When a close friend or family member dies, their will can cause some turmoil in relationships. It’s a common occurrence, though no one wants to think it could happen to them. If beneficiaries disagree on who has rights to what, how the estate is split, or any number of other Scottish inheritance disputes, you might need a mediator.
In modern Scots law, this mediator is less an Agatha Christie reading of the will event, and more a go-between for two or more parties that might disagree with the will of the deceased. Issues can range from simple bad wording, or no will, to disputes on splitting large estates.
So, what is involved in mediation? What can you expect from mediation and the process of sorting Scottish inheritance disputes? We explore in this guide.
What is mediation?
Putting it simply, mediation is the referee in a financial wrestle. If a will results in a dispute between beneficiaries, or people who believe they should be beneficiaries, they will need a mediator to help solve Scottish inheritance disputes.
The role of the mediator is to represent both sides of the argument and allow them to come to a solution that, in the best of circumstances, suits both parties. Crucially, this means that they don’t take sides in their efforts. The mediator has a duty to offer both parties a chance to plead their case and work through the issues raised that are most important to both parties and ultimately suggest an agreement.
Mediation is also different from a judgment in that it is the parties that are in control of the solution. This is not like suing someone where a judge makes the final decision with no argument. It’s important that the mediator simply presents solutions rather than demanding them.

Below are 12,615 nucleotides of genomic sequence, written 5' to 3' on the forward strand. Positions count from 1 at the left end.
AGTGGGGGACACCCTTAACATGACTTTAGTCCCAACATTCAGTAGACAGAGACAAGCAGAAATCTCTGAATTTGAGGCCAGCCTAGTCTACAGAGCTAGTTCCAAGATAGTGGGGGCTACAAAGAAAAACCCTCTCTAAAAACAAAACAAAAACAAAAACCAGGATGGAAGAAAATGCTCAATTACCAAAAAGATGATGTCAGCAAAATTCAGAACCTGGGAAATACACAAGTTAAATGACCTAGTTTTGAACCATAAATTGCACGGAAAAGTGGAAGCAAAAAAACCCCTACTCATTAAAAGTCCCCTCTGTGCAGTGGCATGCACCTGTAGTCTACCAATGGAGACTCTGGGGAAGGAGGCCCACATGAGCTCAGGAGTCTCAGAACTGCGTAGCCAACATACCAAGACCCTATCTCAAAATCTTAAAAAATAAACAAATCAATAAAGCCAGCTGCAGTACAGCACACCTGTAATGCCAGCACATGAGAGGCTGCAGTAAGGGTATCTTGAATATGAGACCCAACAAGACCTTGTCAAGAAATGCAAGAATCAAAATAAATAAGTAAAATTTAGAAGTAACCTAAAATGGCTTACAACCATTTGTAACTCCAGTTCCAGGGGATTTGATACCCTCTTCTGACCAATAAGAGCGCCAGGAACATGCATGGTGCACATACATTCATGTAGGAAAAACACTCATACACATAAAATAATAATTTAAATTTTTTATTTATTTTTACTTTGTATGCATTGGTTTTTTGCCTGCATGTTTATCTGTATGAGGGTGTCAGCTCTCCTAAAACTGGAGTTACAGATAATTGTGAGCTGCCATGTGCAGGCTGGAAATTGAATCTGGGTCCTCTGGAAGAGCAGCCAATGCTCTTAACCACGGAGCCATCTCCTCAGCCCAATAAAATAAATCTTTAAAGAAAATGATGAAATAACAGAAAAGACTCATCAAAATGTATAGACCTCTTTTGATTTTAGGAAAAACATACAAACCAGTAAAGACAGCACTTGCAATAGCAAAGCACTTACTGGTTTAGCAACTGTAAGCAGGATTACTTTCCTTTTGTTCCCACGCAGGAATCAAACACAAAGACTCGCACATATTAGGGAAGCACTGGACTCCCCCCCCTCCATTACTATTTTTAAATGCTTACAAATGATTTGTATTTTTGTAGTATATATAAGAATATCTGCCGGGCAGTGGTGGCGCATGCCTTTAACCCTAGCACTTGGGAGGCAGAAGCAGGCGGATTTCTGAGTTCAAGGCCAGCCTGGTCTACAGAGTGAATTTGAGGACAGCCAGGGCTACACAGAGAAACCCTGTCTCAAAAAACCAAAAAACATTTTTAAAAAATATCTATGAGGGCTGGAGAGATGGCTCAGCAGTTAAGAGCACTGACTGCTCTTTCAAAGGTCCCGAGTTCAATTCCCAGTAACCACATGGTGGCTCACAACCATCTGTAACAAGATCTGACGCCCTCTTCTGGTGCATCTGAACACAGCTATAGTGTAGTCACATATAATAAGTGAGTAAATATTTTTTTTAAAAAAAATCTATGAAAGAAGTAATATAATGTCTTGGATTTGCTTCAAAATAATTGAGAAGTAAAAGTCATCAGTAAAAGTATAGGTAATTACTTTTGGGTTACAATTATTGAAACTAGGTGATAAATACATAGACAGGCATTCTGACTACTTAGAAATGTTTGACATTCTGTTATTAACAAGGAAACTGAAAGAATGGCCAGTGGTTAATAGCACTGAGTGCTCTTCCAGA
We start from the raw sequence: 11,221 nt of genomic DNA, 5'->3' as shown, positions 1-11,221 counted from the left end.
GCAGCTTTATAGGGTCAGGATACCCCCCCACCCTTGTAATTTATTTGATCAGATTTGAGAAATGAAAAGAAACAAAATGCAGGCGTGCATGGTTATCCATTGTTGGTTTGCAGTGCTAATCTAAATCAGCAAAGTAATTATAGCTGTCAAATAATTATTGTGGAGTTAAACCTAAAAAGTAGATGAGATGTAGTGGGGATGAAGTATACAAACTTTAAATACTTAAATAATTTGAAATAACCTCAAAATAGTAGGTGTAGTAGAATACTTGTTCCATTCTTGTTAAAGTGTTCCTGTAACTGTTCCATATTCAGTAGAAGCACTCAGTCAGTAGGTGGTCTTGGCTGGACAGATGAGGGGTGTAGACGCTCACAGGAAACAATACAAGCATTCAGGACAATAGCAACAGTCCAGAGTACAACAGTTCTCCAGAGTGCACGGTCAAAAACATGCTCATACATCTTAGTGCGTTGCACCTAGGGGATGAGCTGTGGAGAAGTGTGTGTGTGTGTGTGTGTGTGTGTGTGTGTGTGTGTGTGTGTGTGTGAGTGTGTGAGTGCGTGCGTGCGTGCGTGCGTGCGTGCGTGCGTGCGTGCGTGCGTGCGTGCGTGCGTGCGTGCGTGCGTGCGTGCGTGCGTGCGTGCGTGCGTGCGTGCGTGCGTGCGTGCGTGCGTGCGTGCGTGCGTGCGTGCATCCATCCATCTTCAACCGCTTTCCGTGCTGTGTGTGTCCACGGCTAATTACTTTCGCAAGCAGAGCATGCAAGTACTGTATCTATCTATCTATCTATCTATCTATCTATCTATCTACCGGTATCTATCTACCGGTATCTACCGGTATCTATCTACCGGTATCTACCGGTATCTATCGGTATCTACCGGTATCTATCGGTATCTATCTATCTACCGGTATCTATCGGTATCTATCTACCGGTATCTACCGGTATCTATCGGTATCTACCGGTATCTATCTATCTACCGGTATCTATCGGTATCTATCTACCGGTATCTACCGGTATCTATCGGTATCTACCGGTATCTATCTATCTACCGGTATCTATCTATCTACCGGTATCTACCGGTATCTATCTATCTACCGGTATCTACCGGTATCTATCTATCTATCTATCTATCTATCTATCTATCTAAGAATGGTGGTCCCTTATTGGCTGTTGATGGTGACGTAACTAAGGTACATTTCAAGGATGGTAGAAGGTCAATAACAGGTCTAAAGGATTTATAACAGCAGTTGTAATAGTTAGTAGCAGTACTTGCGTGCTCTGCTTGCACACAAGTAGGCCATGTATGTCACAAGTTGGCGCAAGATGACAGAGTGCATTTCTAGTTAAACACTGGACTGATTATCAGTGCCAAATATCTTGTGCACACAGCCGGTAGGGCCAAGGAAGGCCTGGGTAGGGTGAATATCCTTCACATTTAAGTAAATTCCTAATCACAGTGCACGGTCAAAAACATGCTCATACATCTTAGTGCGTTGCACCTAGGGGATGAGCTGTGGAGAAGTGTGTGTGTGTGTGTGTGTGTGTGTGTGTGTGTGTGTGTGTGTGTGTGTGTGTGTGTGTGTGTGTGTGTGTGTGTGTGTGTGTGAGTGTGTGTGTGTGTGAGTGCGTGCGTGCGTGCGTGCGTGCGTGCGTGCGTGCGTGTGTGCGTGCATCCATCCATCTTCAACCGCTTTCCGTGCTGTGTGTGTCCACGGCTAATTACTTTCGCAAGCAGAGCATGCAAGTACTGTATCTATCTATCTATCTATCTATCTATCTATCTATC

Additionally, mediation is a confidential process, which means that the terms of discussion are not disclosed outside of the mediation hearing, in order to create a fair environment for both parties to put their case forward.
If there isn’t a solution and both parties cannot reach an agreement, the parties can then follow formal procedures such as grievances and complaints and can even take the case to court where a judge can settle the matter. In this case, everything said in mediation will be left confidential and not submitted to court.
The benefits of mediation
The biggest benefit of mediation when it comes to Scottish inheritance disputes is that it can better preserve your relationships. If you are in a dispute with a sibling, for example, the ideal outcome would be a relationship with your sibling that isn’t affected by the dispute but getting what you think you are owed from the will.
However, in terms of practicality and why mediation is better than going through the courts, litigation is a very costly and time-consuming process. Nothing done through the courts is going to be quick, and all that time will result in stress and stagnation while assets sit with no owner. When it comes to money, there are fees to consider in going through the courts. There are fees in hiring a mediator too, but they tend to be a lot lower as you don’t have to factor in court fees.
Additionally, as outlined, mediators allow you, the parties, control. You will enjoy confidentiality that the court will not afford, and control over the outcome.
The future of mediation in Scotland
Interestingly, in March of this year, the UK Government announced plans to enforce and fund mandatory mediation. This is only for separating couples in England and Wales, however, it has had people talking about Scots Law.
The idea is designed to lower costs, resources and time for everyone: parties involved in disputes, mediator firms, and the courts. With more mediators involved in these very common family court disputes, couples can avoid the courts entirely, saving themselves money and time going through the system. Additionally, the weight of court cases is lifted somewhat and the courts can focus only on cases that really require it.
When it comes to Scottish inheritance disputes, there isn’t much mention of mandatory mediation specifically for this issue. Mostly it’s focused on family disputes. However, if the concept is accepted by the Scottish courts as it’s expected to be in the future, Scottish inheritance disputes could be the next issue given mandatory mediation.
As yet, mediation in Scottish inheritance disputes is not, in fact, mandatory, but it is a very useful tool to allow both parties of a dispute to come to an agreeable solution. If you are finding that a dispute has no end in sight, you might want to consult a solicitor to act as a mediator and settle your problem with your inheritance with less money and time than the courts can offer. Speak to one of our expert solicitors to ensure that you get what you are owed and settle an inheritance dispute quickly.